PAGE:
Joel Jorgensen | 17 December 2019 | firstname.lastname@example.org
The 12th Harlan County Christmas Bird Count (CBC) took place 14 December 2019. Before going any further, it is important to mention the big change in conditions that took place between the 2018 and 2019 editions of the CBC. Harlan County Lake had been chronically below its storage capacity for many years. That changed this summer when heavy rains filled the reservoir to levels beyond what would normally be considered full (Figure 1). This major change in habitat appears to have affected our results. More on that topic below, especially under “record low counts”.
Weather was decent on the day of the CBC with a high around 33 degrees Fahrenheit and a low of 28 degrees Fahrenheit. Skies were cloudy and there was a chilly persistent breeze all day. Twelve observers recorded a total of 85 species. This total is above the average of 78 species recorded on the previous eleven CBCs, but below recent totals of 90, 96 and 94 species recorded on the previous three CBCs. For the record, the Harlan County CBC has been conducted annually during the years 1996-2001 and 2014-2019.
Species new to the count: Eared Grebe, White-winged Dove, Northern Goshawk, Field Sparrow and Pine Grosbeak were all notable species recorded for the first time. The goshawk and the grosbeaks can be considered exceptional highlights for the CBC. Both were discovered and photographed by Brian Peterson, whose excellent photos can be found here: https://ebird.org/checklist/S62302926. Two Trumpeter Swans discovered two days before the CBC were also new, but were relegated to “count week” birds as they did not stick around for the CBC.
Other good birds: Loggerhead Shrike and Hermit Thrush were two species recorded in 2019 that had previously been found on only one other Harlan County CBC. Long-eared Owl was recorded for the first time since 1998.
Record high counts: The following species were found in record high numbers in 2019.
- Cackling Goose (39, previous high was 32 in 2018)
- Northern Shoveler (87, previous high was 62 in 2017)
- Green-winged Teal (1606, previous high was 731 in 1998)
- Hooded Merganser (55, previous high was 21 in 2016)
- Eastern Screech-Owl (12, ties previous high of 12 in 1997)
- Barred Owl (4, previous high was 3 in 2018)
- Red-bellied Woodpecker (44, previous high was 39 in 2017)
- Swamp Sparrow (3, ties previous high of 3 in 2018)
Biggest miss: Without a doubt it was American Kestrel. This species was recorded on all eleven previous Harlan County CBCs with an average 7.2 individuals tallied annually.
Other big misses: Wild Turkey and Yellow-bellied Sapsucker were recorded on the five previous CBCs, but both went undetected in 2019. The normal spot for the turkey was “swamped” by the reservoir’s high water levels, so that explains that miss. Yellow-bellied Sapsucker was thought to now be a CBC staple, but it seemed like a down year for this species across Nebraska this fall. It will be interesting to see what other CBCs turn up. Northern Bobwhite was another big miss, as were Red-breasted Merganser and Double-crested Cormorant (more on that, below).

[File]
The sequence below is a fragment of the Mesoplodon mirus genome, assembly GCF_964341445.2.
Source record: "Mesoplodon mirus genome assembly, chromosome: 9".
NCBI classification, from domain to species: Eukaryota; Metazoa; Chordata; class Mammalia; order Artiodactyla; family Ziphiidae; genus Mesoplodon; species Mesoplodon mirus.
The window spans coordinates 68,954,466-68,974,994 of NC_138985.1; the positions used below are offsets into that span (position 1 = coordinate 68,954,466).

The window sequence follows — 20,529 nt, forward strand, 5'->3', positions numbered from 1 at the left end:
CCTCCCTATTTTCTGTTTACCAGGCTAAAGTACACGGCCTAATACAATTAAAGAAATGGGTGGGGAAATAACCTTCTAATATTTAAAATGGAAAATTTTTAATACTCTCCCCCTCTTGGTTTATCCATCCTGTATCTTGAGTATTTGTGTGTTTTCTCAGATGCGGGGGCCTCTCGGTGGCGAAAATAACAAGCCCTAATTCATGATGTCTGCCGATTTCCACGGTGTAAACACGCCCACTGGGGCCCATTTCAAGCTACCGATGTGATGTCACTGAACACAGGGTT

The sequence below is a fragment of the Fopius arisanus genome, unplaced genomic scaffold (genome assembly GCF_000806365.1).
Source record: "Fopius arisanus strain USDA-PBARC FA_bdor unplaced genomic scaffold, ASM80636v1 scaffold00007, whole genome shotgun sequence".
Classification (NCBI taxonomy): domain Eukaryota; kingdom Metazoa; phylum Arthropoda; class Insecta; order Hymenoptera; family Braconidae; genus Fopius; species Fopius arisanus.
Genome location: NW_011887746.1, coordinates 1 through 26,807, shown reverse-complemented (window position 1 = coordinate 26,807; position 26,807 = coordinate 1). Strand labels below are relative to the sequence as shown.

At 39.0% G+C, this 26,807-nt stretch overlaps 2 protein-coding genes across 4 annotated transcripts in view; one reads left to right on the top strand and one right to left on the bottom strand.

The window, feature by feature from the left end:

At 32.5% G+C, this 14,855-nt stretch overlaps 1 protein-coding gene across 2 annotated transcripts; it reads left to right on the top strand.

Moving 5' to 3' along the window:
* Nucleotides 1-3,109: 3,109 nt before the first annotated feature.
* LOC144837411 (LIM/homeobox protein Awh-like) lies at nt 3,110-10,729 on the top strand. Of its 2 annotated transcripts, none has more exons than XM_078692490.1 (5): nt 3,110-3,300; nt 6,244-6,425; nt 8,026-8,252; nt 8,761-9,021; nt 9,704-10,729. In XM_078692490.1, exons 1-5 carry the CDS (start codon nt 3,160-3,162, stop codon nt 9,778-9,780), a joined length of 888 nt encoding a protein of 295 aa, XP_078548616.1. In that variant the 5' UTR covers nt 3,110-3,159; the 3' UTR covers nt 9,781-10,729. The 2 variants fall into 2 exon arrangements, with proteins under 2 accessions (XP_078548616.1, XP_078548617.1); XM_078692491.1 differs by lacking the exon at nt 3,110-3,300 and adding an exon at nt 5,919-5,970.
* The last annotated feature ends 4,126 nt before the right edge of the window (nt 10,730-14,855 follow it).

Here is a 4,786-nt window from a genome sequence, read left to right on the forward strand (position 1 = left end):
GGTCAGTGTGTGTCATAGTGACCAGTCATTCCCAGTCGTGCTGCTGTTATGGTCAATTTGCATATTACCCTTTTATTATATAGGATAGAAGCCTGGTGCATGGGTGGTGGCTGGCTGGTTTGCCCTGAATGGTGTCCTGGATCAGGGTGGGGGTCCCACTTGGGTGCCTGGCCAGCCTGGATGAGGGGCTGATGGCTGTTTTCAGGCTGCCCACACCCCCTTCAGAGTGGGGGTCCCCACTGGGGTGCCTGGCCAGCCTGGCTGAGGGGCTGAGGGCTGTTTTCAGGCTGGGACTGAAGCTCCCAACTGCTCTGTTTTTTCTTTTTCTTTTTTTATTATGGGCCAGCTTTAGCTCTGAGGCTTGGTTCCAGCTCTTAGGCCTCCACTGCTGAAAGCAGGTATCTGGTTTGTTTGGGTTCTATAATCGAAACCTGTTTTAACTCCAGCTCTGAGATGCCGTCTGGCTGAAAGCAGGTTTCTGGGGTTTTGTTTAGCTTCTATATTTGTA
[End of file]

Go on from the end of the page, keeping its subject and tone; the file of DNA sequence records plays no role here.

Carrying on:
Record low counts: The high lake levels really appeared to affect certain piscivorous (fish-eating) species. Presumably, bait fish (i.e., gizzard shad) had more habitat to spread out into and thus were not easy prey this year. The CBC had averaged 18,722 Common Mergansers prior to this year, but a mere 4,339 were recorded in 2019. Fewer mergansers overall led to us missing Red-breasted Merganser, the first time that has happened in five years. The lack of Common Mergansers and fish also impacted gull diversity and numbers. A record low 12 Herring Gulls were recorded on the CBC when the average number prior to this year was 250. Uncommon or rare gulls were absent, which really hurt our overall species total. Usually we record 5-6 gull species, but this year we only found two species (Herring and Ring-billed). Only 35 Bald Eagles were tallied which is a record low total and well below the average of 104. Finally, no Double-crested Cormorants were found even though it has been a relatively mild early winter.
Still no magpies: This is the fifth year in a row that Black-billed Magpie has gone unrecorded on the CBC. Prior to 2014, the species was a regular with an average of 24 recorded during the period 1996-2001. West Nile Virus has hammered this species in the state and is the likely reason it is absent and has been missed in recent years.
Count week birds: Along with the aforementioned Trumpeter Swans, Pied-billed Grebe, American Kestrel, Carolina Wren and Orange-crowned Warbler were birds recorded during the week of the CBC, but missed on the 14th.
2019 Participants: Stephen Brenner, Robin Harding, Andrew Furman, Joel Jorgensen, Clem and Bette Klaphake, Jonathan and Bennet Nikkila, Brian Peterson, Lanny Randolph, Ross Silcock and Nathan Wilhite.
Thanks to those individuals that spent their day counting birds in Harlan County. This year’s CBC was another great count. One of these years the stars will align and we’ll reach 100 species. Maybe next year?